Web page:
Level Up by A New York Times Notable Children's Book (Young Adult) for 2011 Smackdown!Video Games vs. Medical School!Which will win the battle for our hero's attention in Gene Luen Yang's new graphic novel?Dennis Ouyang lives in the shadow of his parents' high expectations. They want him to go to med school and become a doctor. Dennis just wants to play video games-and he might actually be good enough to do it professionally.But four adorable, bossy, and occasionally terrifying angels arrive just in time to lead Dennis back onto the straight and narrow: the path to gastroenterology. It's all part of the plan, they tell him. But is it? This powerful piece of magical realism brings into sharp relief the conflict many teens face between pursuing their dreams and living their parents'.Partnered with the deceptively simple, cute art of newcomer Thien Pham, Gene Yang has returned to the subject he revolutionized with American Born Chinese. Whimsical and serious by turns, Level Up is a new look at the tale that Yang has made his own: coming of age as an Asian American.
Publication Date: 2011-06-07
All the Broken Pieces (Vietnamese) by A remarkable literary debut by a stunning new voice in children's fiction. Two years after being airlifted out of war-torn Vietnam, Matt Pin is haunted: by bombs that fell like dead crows, by the family -- and the terrible secret -- he left behind. Now, inside a caring adoptive home in the United States, a series of profound events force him to choose between silence and candor, blame and forgiveness, fear and freedom. By turns harrowing, dreamlike, sad, and triumphant, this searing debut novel, written in lucid verse, reveals an unforgettable perspective on the lasting impact of war and the healing power of love.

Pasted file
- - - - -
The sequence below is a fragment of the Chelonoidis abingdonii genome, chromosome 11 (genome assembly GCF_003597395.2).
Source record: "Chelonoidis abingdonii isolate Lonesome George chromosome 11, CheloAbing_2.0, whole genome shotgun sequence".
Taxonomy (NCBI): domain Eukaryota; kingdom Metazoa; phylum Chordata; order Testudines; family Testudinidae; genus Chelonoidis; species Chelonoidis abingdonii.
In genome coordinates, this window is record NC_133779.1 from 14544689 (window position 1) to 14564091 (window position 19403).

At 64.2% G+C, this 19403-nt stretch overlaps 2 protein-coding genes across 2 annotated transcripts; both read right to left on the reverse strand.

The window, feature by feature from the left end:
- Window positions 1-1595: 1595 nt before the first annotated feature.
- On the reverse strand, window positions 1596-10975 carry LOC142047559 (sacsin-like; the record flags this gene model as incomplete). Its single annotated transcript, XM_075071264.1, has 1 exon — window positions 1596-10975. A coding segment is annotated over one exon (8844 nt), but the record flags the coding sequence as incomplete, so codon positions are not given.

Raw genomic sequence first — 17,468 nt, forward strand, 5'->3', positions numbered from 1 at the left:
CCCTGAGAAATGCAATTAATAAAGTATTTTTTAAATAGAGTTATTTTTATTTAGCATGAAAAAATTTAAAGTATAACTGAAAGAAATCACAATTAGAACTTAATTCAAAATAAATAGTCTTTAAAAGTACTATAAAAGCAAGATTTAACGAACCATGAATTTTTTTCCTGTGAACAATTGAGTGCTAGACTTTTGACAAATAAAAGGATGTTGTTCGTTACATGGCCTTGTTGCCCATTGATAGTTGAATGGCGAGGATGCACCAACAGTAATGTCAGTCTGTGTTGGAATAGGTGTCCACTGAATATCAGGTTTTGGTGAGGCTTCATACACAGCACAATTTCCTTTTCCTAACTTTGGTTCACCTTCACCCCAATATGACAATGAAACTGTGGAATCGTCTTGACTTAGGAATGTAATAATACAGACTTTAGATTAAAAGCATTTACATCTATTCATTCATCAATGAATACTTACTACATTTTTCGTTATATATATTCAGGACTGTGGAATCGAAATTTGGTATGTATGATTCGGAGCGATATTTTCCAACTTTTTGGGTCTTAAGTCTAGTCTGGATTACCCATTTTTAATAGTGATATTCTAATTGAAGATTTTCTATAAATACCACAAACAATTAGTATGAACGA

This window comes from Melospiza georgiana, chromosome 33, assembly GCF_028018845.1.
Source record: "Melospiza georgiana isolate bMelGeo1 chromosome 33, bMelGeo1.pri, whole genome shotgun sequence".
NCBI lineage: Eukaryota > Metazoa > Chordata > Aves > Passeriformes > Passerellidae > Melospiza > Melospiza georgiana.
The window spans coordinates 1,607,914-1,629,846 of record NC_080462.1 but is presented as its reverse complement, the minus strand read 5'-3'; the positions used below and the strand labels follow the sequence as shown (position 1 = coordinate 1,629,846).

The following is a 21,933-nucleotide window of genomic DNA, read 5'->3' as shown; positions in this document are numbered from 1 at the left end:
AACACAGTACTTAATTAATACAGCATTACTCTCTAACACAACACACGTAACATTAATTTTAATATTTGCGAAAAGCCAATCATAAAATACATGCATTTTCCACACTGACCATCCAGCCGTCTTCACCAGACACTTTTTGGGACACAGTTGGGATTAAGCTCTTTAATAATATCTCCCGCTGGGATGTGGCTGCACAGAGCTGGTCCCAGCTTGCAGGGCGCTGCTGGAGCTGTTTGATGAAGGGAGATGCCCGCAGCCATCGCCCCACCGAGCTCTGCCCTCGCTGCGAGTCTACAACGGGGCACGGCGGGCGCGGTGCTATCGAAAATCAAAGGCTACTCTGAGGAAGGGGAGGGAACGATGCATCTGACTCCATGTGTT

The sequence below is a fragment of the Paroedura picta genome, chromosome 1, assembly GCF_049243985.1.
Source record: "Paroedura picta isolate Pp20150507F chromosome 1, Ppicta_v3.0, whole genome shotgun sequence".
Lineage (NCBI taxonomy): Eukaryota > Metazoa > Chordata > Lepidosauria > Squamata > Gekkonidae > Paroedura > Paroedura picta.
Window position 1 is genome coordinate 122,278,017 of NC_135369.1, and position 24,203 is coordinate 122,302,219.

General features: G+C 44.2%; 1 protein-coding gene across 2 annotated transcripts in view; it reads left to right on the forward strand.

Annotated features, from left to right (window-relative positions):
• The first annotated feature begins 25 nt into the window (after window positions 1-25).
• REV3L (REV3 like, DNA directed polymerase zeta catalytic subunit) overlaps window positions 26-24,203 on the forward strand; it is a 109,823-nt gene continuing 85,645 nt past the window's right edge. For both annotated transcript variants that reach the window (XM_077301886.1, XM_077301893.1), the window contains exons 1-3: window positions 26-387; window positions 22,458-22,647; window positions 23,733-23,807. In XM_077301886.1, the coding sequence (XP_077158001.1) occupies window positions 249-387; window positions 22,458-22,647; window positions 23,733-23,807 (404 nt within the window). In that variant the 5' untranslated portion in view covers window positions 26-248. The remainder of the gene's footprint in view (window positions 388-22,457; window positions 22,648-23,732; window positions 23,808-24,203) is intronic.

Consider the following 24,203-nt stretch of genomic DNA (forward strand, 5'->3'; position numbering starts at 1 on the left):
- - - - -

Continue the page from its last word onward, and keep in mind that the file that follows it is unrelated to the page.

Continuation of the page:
Publication Date: 2009-04-01
Bitter Melon (Chinese) by Frances, a Chinese-American student at an academically competitive school in San Francisco, has always had it drilled into her to be obedient to her mother and to be a straight-A student so that she can go to Med school.nbsp; But is being a doctor what she wants?nbsp; It has never even occurred to Frances to question her own feelings and desires until she accidentally winds up in speech class and finds herself with a hidden talent.nbsp; Does she dare to challenge the mother who has sacrificed everything for her?nbsp; Set in the 1980s.
Publication Date: 2010-12-28
Crossing (Chinese) by For freshman Xing Xu, life at Slackenkill High School is a daily exercise in futility. As one of only two Asian students at the otherwise all-white school, he exists on the fringes of adolescent society, counting the days until he's free. Only his best friend, fellow Chinese immigrant Naomi Lee, can comprehend Xing's loneliness and frustration. When a series of mysterious abductions rattles his adopted home town, Xing's position on the outskirts of the community puts him at an advantage. Local police are baffled by the crimes, but Xing, so easily ignored by those around him, sees and hears the things others do not. As he moves closer to unveiling the identity of the kidnapper, a surprise revelation from his past presents an opportunity to prove his worth to his classmates -- and to the lovely Naomi -- once and for all. Ultimately, Xing must choose between living his life in the shadows and revealing his true self to the world, leading to a climax that will resonate long after the chilling conclusion.
Publication Date: 2010-04-27